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Parody duo takes all 7 Harry Potter books into the shrinking shack

JeffersTurner (left) as Harry Potter with Daniel Clarks'Potted Potter.'

Jefferson Turner (left) as Harry Potter with Daniel Clarkson in "Potted Potter."

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† Previews begin Tuesday; opens Nov. 18 and runs through Dec. 23

† Broadway Playhouse at Water Tower Place, 175 E. Chestnut

† Tickets: $39.75-$69.75

† (800) 775-2000;

Updated: December 13, 2012 6:04AM

Full disclosure: I am among the very few people on the planet who somehow have neglected to read any of J.K. Rowling’s seven Harry Potter books (which reportedly have sold 450 million copies in 67 languages) or seen any of the eight movies (said to have grossed $7.7 billion) that are based on them.

But even a turtle who has slept under a rock since 1997 — when “Harry Potter and the Philosopher’s Stone” was first published — knows something about the orphaned boy wizard who lives among the non-magical Muggles, whose parents were killed by the evil Lord Voldemort, who attends the Hogwarts School of Witchcraft and Wizardry and whose friends include the fun-loving Ronald Weasley, his sister, Ginny, and the studious Hermione Granger. That same turtle no doubt also has heard about quidditch, the fictional semi-contact sport that involves wizards and witches flying around on broomsticks.

So the idea of receiving the theatrical equivalent of a 70-minute speed-reading course in all things Harry Potter has its appeal. And it can now be had in the form of “Potted Potter: The Unauthorized Harry Experience — A Parody by Dan and Jeff,” the rapid-fire show about to begin previews at the Broadway Playhouse at Water Tower Place.

Written and performed by two former BBC children’s television hosts — Daniel Clarkson (who plays all the characters but Harry) and Jefferson Turner (as the bespactacled wizard boy) — “Potted Potter” is a zany condensation (or “potting”) of all seven of Rowling’s books, carried out with the help of multiple costume changes, zany props, a slew of songs and a hint of Hogwarts magic.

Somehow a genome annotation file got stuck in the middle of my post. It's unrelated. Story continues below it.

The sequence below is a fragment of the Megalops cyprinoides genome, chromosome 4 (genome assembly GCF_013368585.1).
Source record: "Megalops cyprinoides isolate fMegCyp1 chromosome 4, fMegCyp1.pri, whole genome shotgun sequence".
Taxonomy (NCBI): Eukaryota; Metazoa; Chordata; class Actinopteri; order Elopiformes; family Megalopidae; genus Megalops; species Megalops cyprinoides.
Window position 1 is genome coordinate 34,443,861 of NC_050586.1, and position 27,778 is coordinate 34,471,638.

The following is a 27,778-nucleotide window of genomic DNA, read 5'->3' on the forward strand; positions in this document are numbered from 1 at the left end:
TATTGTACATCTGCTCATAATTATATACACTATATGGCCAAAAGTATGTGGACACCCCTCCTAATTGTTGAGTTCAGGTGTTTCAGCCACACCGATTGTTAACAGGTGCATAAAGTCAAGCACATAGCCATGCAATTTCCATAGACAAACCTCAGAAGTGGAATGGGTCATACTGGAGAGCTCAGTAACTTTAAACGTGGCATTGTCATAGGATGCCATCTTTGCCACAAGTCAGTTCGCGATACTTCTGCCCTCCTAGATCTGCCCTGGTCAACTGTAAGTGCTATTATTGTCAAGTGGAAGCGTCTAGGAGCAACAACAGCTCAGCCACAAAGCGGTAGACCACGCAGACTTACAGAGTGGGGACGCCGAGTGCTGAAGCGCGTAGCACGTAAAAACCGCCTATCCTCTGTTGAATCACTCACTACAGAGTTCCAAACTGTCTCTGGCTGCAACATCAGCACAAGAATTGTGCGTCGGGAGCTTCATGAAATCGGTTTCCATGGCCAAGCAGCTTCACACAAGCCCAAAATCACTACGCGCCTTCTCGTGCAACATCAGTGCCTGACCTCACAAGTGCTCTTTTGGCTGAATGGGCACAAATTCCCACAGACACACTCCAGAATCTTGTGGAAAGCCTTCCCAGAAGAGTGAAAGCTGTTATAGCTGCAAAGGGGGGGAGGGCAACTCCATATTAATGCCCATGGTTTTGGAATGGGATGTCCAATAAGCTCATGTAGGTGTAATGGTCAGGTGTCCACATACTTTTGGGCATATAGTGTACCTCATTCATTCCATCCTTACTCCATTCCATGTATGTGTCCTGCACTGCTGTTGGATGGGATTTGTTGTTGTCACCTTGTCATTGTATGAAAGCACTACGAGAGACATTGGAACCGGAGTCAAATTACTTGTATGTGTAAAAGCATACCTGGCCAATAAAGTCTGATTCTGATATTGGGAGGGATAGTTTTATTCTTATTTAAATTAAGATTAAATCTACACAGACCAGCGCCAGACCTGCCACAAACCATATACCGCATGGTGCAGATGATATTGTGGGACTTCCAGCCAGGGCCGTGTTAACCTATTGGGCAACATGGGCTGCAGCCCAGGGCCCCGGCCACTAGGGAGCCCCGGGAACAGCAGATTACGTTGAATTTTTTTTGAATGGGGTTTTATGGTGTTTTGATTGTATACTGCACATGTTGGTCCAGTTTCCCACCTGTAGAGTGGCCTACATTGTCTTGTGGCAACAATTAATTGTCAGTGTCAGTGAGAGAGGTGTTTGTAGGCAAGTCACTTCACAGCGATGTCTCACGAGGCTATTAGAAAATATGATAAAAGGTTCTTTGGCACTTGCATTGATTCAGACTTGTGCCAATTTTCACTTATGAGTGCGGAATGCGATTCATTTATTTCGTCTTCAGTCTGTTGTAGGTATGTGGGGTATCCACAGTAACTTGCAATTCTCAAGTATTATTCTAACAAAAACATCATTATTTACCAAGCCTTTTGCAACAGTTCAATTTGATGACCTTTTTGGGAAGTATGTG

Clarkson was a working actor of 20 when he had his first encounter with Harry — reading the initial Potter book to his younger brother, then 10, as a bedtime story.

“I would just keep reading aloud even after he’d fallen asleep,” he said.

Turner confesses he hadn’t read any of the Potter books until his encounter with Clarkson.

“But then I read five in a week and a half, and fell instantly in love with them.”

It all started in 2005 when Clarkson was approached to create some sort of event for the midnight launch of the sixth book in the series, “Harry Potter and the Half-Blood Prince.”

“There were two competing bookstores on London’s Oxford Street at the time — a Borders and a Waterstones — and it was the [now defunct] Borders that asked me to come up with an idea. So I thought: ‘Condense the first five books into five minutes.’ ”

Clarkson also had the good luck to find Turner, who was busking in the Covent Garden area at the time.

As Turner recalled: “I was attracting the attention of about five or six Japanese tourists when this tall man with a wide grin appeared. It was Dan. He said he liked what I was doing and asked me to go for a drink.”

Clarkson expected 50-100 people at the store. “But there were a thousand,” he said, “and then we repeated it several times and had an amazing turnout.”

The rest is history, including a run of the ramped-up show in London’s West End that earned them an Olivier Award nomination, followed by a visit to Toronto, an Off Broadway run, and now a U.S. tour.

As far as magic is concerned, Clarkson (who was born in London but grew up in the country), confesses that “as a kid I once had the idea to try to put my cat in a shoebox and saw it in half, like I’d seen magicians do.” Turner (who grew up in the country but later moved to London) admits he “always wanted a magic set for Christmas as a kid, but never had the patience to practice”).

Asked why they thought Harry Potter had become such a global phenomenon, Turner observed: “I think it is his true Britishness, especially in the U.S. and Canada, where British things seem to be in vogue. Also, while neither of us went to a boarding school [‘My mom and dad loved me,’ Clarkson chimed in], it is very much a British tradition.”

Clarkson put a slightly different slant on things: “The British don’t have many heroes these days. We are usually the villains. So now we’ve got Harry, and James Bond, of course.”

Both Dan and Jeff admit to being the classic “class clowns,” who were always trying to make people laugh, and who were raised on Monty Python and the “This Is Spinal Tap” guys.

And what about J.K. Rowling and the “unauthorized” label on their show?

“We’ve never met her, but I imagine ‘her people’ have seen the show,” said Turner. “She is incredibly generous to let us carry on. But this show is first and foremost a loving homage, and I don’t think we’re much of a threat to her global phenomenon. If we ever had the chance to meet her I think our first question would be: ‘Can you sign our books, please?’ ”

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